Nuno Oliviera and Beatriz Padilla
Superdiversity has been recognised as a common feature of urban spaces in globalized cities around the world today. The relationship between superdiversity as a social phenomenon and the local policies that frame this reality is still emerging.
Our recent Policy & Politics article explores how urban governance strategies are incorporating superdiverse spaces into local policies. We use the concrete case of Mouraria, a neighbourhood in Lisbon’s historical district undergoing a renewal process, to investigate the social dynamics that have constituted the idea of ‘diversity advantage’ in a specific urban space.
Three mechanisms work together towards producing this ‘diversity advantage’. The first, a de-ethnicised interpretation of culture and identity that works as a regulatory framework for both public authorities and stakeholders. The second, an aestheticised version of diversity, in which cultural practices associated with ethno-cultural groups are mediated by artistic creations and are managed by cultural programmers. And finally, the third mechanism, named place marketing is associated with images of superdiversity and ethnocultural supply that imprint a cosmopolitan style upon the city.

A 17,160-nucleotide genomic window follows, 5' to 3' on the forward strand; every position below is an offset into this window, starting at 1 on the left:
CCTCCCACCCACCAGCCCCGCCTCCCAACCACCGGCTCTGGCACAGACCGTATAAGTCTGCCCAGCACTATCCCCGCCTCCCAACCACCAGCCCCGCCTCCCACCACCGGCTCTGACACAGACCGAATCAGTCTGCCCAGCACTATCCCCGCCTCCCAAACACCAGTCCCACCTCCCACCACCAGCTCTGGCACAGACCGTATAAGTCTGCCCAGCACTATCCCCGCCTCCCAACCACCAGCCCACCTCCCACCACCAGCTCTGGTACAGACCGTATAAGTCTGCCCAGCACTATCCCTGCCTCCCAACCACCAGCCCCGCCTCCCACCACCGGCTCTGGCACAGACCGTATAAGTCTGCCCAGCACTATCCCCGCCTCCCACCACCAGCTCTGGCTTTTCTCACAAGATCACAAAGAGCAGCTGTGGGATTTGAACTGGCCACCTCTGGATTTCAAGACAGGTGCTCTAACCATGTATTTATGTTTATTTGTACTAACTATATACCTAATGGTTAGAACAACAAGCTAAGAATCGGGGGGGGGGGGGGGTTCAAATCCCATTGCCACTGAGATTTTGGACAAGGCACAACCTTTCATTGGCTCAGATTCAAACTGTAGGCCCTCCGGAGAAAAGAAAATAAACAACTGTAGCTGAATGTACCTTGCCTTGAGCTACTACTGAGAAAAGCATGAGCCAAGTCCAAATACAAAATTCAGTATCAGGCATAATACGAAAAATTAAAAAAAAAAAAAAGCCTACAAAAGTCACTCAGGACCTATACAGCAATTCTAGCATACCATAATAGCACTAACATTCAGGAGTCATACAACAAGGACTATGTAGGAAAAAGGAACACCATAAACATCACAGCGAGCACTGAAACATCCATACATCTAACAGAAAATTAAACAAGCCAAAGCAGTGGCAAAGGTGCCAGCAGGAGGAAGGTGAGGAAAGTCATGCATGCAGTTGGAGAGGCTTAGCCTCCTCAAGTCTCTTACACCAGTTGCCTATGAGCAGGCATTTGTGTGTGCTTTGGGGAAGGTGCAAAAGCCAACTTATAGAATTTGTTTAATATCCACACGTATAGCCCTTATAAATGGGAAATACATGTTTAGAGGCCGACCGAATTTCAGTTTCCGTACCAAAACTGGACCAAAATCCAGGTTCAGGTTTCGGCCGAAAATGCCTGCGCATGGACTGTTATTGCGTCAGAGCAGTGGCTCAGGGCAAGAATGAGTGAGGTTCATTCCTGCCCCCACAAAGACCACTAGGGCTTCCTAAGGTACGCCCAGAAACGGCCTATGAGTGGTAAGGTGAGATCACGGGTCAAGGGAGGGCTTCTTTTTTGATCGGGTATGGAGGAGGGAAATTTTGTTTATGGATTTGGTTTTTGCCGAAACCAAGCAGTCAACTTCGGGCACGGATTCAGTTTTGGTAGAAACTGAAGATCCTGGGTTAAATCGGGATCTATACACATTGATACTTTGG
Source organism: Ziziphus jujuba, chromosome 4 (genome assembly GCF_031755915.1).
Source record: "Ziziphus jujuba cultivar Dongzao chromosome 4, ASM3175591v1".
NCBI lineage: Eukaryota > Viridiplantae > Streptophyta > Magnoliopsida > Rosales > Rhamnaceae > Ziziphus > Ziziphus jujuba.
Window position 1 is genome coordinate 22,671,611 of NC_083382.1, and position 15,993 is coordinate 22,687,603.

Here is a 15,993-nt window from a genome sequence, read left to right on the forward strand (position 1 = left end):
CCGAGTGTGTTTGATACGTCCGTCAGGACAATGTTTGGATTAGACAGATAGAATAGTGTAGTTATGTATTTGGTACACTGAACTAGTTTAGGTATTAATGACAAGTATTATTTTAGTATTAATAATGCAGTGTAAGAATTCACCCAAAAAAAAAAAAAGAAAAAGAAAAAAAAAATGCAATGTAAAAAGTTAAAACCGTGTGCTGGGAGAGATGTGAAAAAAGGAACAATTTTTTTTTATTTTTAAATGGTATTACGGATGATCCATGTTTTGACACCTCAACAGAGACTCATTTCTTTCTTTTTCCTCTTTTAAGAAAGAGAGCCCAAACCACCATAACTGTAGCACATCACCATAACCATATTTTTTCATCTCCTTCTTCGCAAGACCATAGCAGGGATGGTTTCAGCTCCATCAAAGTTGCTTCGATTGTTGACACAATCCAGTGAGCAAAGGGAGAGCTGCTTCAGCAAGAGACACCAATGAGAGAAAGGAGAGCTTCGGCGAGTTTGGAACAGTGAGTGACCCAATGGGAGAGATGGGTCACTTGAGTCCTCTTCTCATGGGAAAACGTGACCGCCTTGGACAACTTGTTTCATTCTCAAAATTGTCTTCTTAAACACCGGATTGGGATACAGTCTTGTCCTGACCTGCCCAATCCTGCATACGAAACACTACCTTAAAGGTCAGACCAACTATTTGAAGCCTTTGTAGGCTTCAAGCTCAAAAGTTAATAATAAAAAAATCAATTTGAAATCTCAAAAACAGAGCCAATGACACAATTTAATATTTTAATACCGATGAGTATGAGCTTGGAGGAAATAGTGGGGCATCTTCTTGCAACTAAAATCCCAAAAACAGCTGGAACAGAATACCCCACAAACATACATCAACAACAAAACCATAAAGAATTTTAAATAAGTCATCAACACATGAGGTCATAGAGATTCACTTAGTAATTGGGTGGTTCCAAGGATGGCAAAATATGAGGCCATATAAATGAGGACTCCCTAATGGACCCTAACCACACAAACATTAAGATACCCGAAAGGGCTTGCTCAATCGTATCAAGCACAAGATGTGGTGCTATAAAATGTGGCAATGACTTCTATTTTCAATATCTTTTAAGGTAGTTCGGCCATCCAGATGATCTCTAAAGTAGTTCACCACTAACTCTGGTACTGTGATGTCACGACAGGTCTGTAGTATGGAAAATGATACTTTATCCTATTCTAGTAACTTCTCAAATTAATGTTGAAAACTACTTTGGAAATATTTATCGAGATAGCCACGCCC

Through our research, we found that urban governance in a superdiverse neighbourhood relies on policies of economic development and market creation that incorporate cultural diversity from a de-ethnicised perspective.
If you enjoyed this blog post, you may also be interested to read:
Urban planning and the challenge of super-diversity
Superdiversity in the post-industrial city: a comparative analysis of backlash narratives in six European neighbourhoods
Making the most of super-diversity. Notes on the potential of a new approach